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Why am I always hungry when I’m trying to lose weight?

Why am I always hungry when I’m trying to lose weight?

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Why Am I always Hungry when I’m Trying to Lose Weight?

Diets fail for a lot of reasons but one of the primary ones is simply hunger.

Going on a diet means cutting down on calories, which in turn means consuming smaller amounts of food. This can result in between meal hunger.

Believe me, this advice comes from a person with extensive experience in dieting. Let’s face the facts, we all, at some point in time have undertaken the task on going on a diet and experience some kind of hunger issue. In my years of practice, the most common question I get from my patients are usually:

Do you have to feel like you’re hungry all the time to lose weight?

Does this mean you are doing this right?

The answer to that is Yes! You are going to have to deal with a little hunger and stomach grumbling while you’re trying to lose weight but constantly being hungry while being on a diet should not occur and I would like to share some reasons as to why you probably feel hungry all the time.

These reasons are easily avoidable, so let us look at how we can keep this hunger monster at bay!

1. You are not consuming enough protein

Protein takes longer for your body to digest, so when you eat enough protein throughout the day, you keep off having hunger pangs. It also helps slow down the digestion of carbohydrates.

Stick to healthy and delicious protein-packed snacks to keep the hunger monster away. Increasing amounts of research has shown that higher protein intakes help blunt hunger. It also helps that, as long as you’re dealing with sources of lean protein (low-fat fish, skinless chicken, even low-fat red meat), it can be tough to get a lot of calories from protein in the first place. 

I’d also note that there are many other reasons to consume sufficient amounts of lean protein on a weight loss diet including blood glucose stability and sparing of muscle mass loss.

Tip: Ensure your intake of lean protein makes up 30% of your diet.

2. You are skipping meals

The one mistake that we tend to do when starting a diet is to skip our meals. When you skip meals, you put yourself at a higher risk of eating more later. The important thing to note is that you should maintain a consistent meal schedule. You tend to get hungry at the same times no matter what, and keeping constant meal times ensures you can eat when you’re hungry.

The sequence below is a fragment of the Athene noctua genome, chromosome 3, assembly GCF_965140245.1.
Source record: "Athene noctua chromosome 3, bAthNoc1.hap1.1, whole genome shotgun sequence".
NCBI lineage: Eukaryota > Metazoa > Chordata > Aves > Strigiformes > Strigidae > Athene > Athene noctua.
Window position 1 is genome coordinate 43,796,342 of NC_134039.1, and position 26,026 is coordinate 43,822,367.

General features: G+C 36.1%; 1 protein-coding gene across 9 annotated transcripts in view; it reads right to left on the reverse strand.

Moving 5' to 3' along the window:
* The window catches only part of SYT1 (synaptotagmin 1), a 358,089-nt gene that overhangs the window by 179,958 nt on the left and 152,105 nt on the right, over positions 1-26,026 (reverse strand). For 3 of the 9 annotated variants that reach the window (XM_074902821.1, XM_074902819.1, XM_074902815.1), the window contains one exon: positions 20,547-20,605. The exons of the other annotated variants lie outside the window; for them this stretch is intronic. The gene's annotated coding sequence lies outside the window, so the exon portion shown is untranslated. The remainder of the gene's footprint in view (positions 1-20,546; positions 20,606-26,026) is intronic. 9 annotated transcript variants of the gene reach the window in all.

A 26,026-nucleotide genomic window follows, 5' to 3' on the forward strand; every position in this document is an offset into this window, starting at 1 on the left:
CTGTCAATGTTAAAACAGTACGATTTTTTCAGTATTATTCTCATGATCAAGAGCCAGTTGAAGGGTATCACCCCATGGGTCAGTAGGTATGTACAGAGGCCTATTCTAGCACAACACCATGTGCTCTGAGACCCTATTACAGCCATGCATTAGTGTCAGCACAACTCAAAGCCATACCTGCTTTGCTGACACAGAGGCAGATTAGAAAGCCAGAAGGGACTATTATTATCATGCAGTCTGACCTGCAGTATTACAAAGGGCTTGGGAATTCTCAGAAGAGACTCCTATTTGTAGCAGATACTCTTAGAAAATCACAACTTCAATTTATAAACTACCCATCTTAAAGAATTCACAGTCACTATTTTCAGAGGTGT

Tip: Keep meals at a constant time to reduce hunger pangs!

3. You are gulping down your food too fast!

You may have a tendency to gulp down food in your mouth when you’re really busy without thinking about how you’re messing up your digestion in a big way. This may mean that you are eating healthy but you are bound to feel hungry within minutes of eating.

It takes around 20 minutes for your brain to get the signal from your digestive system that you’re full. Let’s say you rush through a nutritious and well balanced lunch in 10 minutes. Your brain is going to keep thinking you’re hungry and you’re just going to keep on eating even if you’re actually full.

See how easy it is for you to overeat?

Besides giving ample notice to your brain, there are other hormones dependent on your eating patterns that also need time to work. Researchers from on one study discovered higher levels of satiety hormone peptide YY in participants who ate a 30 minute meal instead of a 5 minute meal.

Additionally, studies have proven that when you take longer to chew your food, you not only consume 10% fewer calories, but you also feel fuller when you’re done. Sounds like a winner to me!

Another study presented by a well-known researcher in this field, Dr. Barbara Rolls, showed that an apple is more filling than apple sauce, which is more filling than apple juice.

Why? Because solid food requires chewing, thereby beginning the process of digestion and the release of digestive enzymes that begin to trigger fullness. It simply slows down the process of caloric consumption because it takes longer to chew an apple than to guzzle a 6-ounce glass of apple juice. In addition, an apple contains fiber, which has added benefits.

So make sure the majority of your calories come from solid food, and limit sugary beverages and alcohol, which contain empty calories.

Tip: The trick is to chew each bite between 5–30 times before swallowing or placing down your fork in between bites.